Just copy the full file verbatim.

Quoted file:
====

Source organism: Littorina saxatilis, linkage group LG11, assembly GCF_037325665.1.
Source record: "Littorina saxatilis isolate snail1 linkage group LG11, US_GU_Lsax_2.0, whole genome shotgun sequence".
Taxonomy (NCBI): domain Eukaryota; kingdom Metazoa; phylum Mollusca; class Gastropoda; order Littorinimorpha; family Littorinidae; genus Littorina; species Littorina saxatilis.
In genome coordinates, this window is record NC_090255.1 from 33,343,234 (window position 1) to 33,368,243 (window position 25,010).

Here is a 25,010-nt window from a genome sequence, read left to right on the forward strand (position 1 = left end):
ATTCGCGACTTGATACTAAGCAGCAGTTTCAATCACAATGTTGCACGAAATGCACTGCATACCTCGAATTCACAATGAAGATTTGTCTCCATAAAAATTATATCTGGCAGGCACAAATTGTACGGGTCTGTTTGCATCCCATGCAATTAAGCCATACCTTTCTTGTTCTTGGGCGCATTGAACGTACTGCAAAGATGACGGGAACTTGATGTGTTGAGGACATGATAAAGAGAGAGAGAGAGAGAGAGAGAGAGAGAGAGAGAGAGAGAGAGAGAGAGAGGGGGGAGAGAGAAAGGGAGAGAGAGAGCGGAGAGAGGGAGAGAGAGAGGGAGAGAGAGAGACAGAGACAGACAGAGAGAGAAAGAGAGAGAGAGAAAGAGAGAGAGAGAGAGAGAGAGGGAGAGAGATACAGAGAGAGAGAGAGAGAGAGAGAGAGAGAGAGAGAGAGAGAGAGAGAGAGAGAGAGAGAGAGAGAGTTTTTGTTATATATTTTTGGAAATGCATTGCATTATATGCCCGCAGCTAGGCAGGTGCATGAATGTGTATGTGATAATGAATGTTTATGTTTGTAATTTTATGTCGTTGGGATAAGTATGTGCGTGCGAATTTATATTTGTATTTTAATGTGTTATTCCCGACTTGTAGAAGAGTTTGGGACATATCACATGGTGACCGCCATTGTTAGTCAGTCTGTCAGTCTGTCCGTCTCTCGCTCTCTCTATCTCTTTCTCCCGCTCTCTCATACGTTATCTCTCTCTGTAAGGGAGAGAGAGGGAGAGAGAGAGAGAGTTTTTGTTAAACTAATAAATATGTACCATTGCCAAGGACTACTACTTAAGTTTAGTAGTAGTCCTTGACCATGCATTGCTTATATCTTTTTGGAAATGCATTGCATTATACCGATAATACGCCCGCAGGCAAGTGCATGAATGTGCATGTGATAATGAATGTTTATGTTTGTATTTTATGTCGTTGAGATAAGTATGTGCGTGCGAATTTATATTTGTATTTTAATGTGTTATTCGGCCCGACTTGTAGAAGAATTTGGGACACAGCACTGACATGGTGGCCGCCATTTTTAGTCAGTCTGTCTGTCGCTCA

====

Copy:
Source organism: Littorina saxatilis, linkage group LG11, assembly GCF_037325665.1.
Source record: "Littorina saxatilis isolate snail1 linkage group LG11, US_GU_Lsax_2.0, whole genome shotgun sequence".
Taxonomy (NCBI): domain Eukaryota; kingdom Metazoa; phylum Mollusca; class Gastropoda; order Littorinimorpha; family Littorinidae; genus Littorina; species Littorina saxatilis.
In genome coordinates, this window is record NC_090255.1 from 33,343,234 (window position 1) to 33,368,243 (window position 25,010).

Here is a 25,010-nt window from a genome sequence, read left to right on the forward strand (position 1 = left end):
ATTCGCGACTTGATACTAAGCAGCAGTTTCAATCACAATGTTGCACGAAATGCACTGCATACCTCGAATTCACAATGAAGATTTGTCTCCATAAAAATTATATCTGGCAGGCACAAATTGTACGGGTCTGTTTGCATCCCATGCAATTAAGCCATACCTTTCTTGTTCTTGGGCGCATTGAACGTACTGCAAAGATGACGGGAACTTGATGTGTTGAGGACATGATAAAGAGAGAGAGAGAGAGAGAGAGAGAGAGAGAGAGAGAGAGAGAGAGAGAGAGGGGGGAGAGAGAAAGGGAGAGAGAGAGCGGAGAGAGGGAGAGAGAGAGGGAGAGAGAGAGACAGAGACAGACAGAGAGAGAAAGAGAGAGAGAGAAAGAGAGAGAGAGAGAGAGAGAGGGAGAGAGATACAGAGAGAGAGAGAGAGAGAGAGAGAGAGAGAGAGAGAGAGAGAGAGAGAGAGAGAGAGAGAGAGAGTTTTTGTTATATATTTTTGGAAATGCATTGCATTATATGCCCGCAGCTAGGCAGGTGCATGAATGTGTATGTGATAATGAATGTTTATGTTTGTAATTTTATGTCGTTGGGATAAGTATGTGCGTGCGAATTTATATTTGTATTTTAATGTGTTATTCCCGACTTGTAGAAGAGTTTGGGACATATCACATGGTGACCGCCATTGTTAGTCAGTCTGTCAGTCTGTCCGTCTCTCGCTCTCTCTATCTCTTTCTCCCGCTCTCTCATACGTTATCTCTCTCTGTAAGGGAGAGAGAGGGAGAGAGAGAGAGAGTTTTTGTTAAACTAATAAATATGTACCATTGCCAAGGACTACTACTTAAGTTTAGTAGTAGTCCTTGACCATGCATTGCTTATATCTTTTTGGAAATGCATTGCATTATACCGATAATACGCCCGCAGGCAAGTGCATGAATGTGCATGTGATAATGAATGTTTATGTTTGTATTTTATGTCGTTGAGATAAGTATGTGCGTGCGAATTTATATTTGTATTTTAATGTGTTATTCGGCCCGACTTGTAGAAGAATTTGGGACACAGCACTGACATGGTGGCCGCCATTTTTAGTCAGTCTGTCTGTCGCTCA